Shooting Yourself (and Everyone Else) in the Foot by Kip Edwards W6SZN

There is a relatively new phenomenon that has attacked DXing and DX
pileups. I’m sure you’ve all heard it. It is the non-stop calling when the DX
station is listening for calls and goes back to one and the related pernicious
practice of sending your call when the DX station asks for a call that bears
absolutely no resemblance to yours.

Here’s what I’m talking about (and the call signs are fictitious): VK9AA
works a station and then sends QRZ or TU or whatever the operator is using to let
everyone know that he’s finished with that QSO and is looking for calls. K7XXX
calls but VK9AA goes back to someone else. Nonetheless, K7XXX continues to
call, sometimes sending his call three or four times without listening. Meanwhile,
VK9AA has worked someone else, finished that QSO, and again solicit calls.
K7XXX calls again but loses again, as VK9AA goes back to someone else.
Undaunted, K7XXX pushes the button and sends his call again, multiple times.

I am at a complete loss to explain what K7XXX thinks he’s accomplishing.
VK9AA is obviously working someone else, so all K7XXX is doing is to create
QRM and make the completion of the current QSO more difficult, perhaps
requiring repeats until VK9AA is satisfied that he has the call sign of the station
he’s working correct. It also makes it much more difficult for those in the pileup
to find the station that’s being worked so you can decide where to place your
signal. In my 50+ years of ham radio, I don’t recall ever working a station while I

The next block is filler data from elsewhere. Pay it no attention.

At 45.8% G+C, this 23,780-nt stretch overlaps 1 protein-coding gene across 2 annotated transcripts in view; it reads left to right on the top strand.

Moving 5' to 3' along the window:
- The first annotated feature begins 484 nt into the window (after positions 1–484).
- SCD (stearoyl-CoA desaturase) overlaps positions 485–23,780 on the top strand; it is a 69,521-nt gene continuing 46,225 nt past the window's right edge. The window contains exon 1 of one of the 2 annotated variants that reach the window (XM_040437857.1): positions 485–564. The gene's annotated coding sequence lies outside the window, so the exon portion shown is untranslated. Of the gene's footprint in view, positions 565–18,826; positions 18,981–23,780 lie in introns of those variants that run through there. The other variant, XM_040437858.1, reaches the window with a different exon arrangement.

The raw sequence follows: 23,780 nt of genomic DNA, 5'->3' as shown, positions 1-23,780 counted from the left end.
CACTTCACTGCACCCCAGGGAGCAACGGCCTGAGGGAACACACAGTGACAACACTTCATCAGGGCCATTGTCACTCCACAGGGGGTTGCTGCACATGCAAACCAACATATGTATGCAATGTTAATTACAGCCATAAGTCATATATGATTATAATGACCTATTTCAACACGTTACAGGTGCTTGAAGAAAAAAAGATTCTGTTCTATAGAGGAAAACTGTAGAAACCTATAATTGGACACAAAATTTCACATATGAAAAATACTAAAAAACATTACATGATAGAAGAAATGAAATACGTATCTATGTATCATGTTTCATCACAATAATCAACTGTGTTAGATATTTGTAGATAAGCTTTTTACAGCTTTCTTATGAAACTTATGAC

was transmitting, and unless you have 100% duplex capability you have no idea
what’s going on while you’re transmitting. All you can do by engaging in this
practice is to delay getting your call (and the call sign of everyone else) in
VK9AA’s log.

Please don’t tell me that you’re trying to “tail end” the current QSO. I bet
not one guy in a 1,000 knows how to tail end correctly. Even if you’re that one
guy, very few DX stations accept tail enders, for a very good reason: if they do so
it will encourage the other 999 to attempt what they think is a tail end but
isn’t—and now all you have on frequency is an undisciplined bunch of callers, a
mass of stations calling incessantly and rarely coming up for air. For the DX
station, it just means more delay as he tries to get the call sign of the current QSO
in the log correctly.

A disclaimer here: I am not talking about getting out of sync with the
pileup, i.e., when VK9AA does not come back to a station in the normal time for a
reply and you call again—and maybe again. This happens all the time and even
the very best operators end up calling when VK9AA is also transmitting. An
example: VK9AA finishes a QSO and sends TU. The pileup calls, and you send
your call sign once (you all do that, right?). Then there’s silence—VK9AA comes
back to no one. So everyone calls again, right? Of course, and hopefully VK9AA
comes back to someone and the rhythm of the pileup continues. If the DX station
does not maintain a predictable rhythm, he invites a second round of calling and
the chaos that ensues. Back when I went on one or two DXpeditions each year, I
learned very quickly that maintaining the rhythm of the pileup was critical. I can